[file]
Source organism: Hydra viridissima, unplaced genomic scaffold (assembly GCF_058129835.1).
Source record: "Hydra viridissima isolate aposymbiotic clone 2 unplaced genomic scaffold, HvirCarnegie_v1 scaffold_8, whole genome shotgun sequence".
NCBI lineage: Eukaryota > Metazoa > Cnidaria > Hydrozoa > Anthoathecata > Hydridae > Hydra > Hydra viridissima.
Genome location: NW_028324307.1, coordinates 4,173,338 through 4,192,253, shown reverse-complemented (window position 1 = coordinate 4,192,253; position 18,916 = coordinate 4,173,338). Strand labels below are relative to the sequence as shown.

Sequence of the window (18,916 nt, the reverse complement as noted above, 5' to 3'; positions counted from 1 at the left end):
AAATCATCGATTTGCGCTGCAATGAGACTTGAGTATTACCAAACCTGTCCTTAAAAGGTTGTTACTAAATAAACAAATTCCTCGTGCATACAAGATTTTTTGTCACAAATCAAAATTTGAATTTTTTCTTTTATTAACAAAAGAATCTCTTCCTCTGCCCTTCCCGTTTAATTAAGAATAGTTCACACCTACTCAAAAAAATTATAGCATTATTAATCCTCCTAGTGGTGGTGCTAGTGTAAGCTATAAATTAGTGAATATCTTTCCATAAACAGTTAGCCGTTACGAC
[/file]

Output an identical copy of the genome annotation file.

Source organism: Hydra viridissima, unplaced genomic scaffold (assembly GCF_058129835.1).
Source record: "Hydra viridissima isolate aposymbiotic clone 2 unplaced genomic scaffold, HvirCarnegie_v1 scaffold_8, whole genome shotgun sequence".
NCBI lineage: Eukaryota > Metazoa > Cnidaria > Hydrozoa > Anthoathecata > Hydridae > Hydra > Hydra viridissima.
Genome location: NW_028324307.1, coordinates 4,173,338 through 4,192,253, shown reverse-complemented (window position 1 = coordinate 4,192,253; position 18,916 = coordinate 4,173,338). Strand labels below are relative to the sequence as shown.

Sequence of the window (18,916 nt, the reverse complement as noted above, 5' to 3'; positions counted from 1 at the left end):
AAATCATCGATTTGCGCTGCAATGAGACTTGAGTATTACCAAACCTGTCCTTAAAAGGTTGTTACTAAATAAACAAATTCCTCGTGCATACAAGATTTTTTGTCACAAATCAAAATTTGAATTTTTTCTTTTATTAACAAAAGAATCTCTTCCTCTGCCCTTCCCGTTTAATTAAGAATAGTTCACACCTACTCAAAAAAATTATAGCATTATTAATCCTCCTAGTGGTGGTGCTAGTGTAAGCTATAAATTAGTGAATATCTTTCCATAAACAGTTAGCCGTTACGAC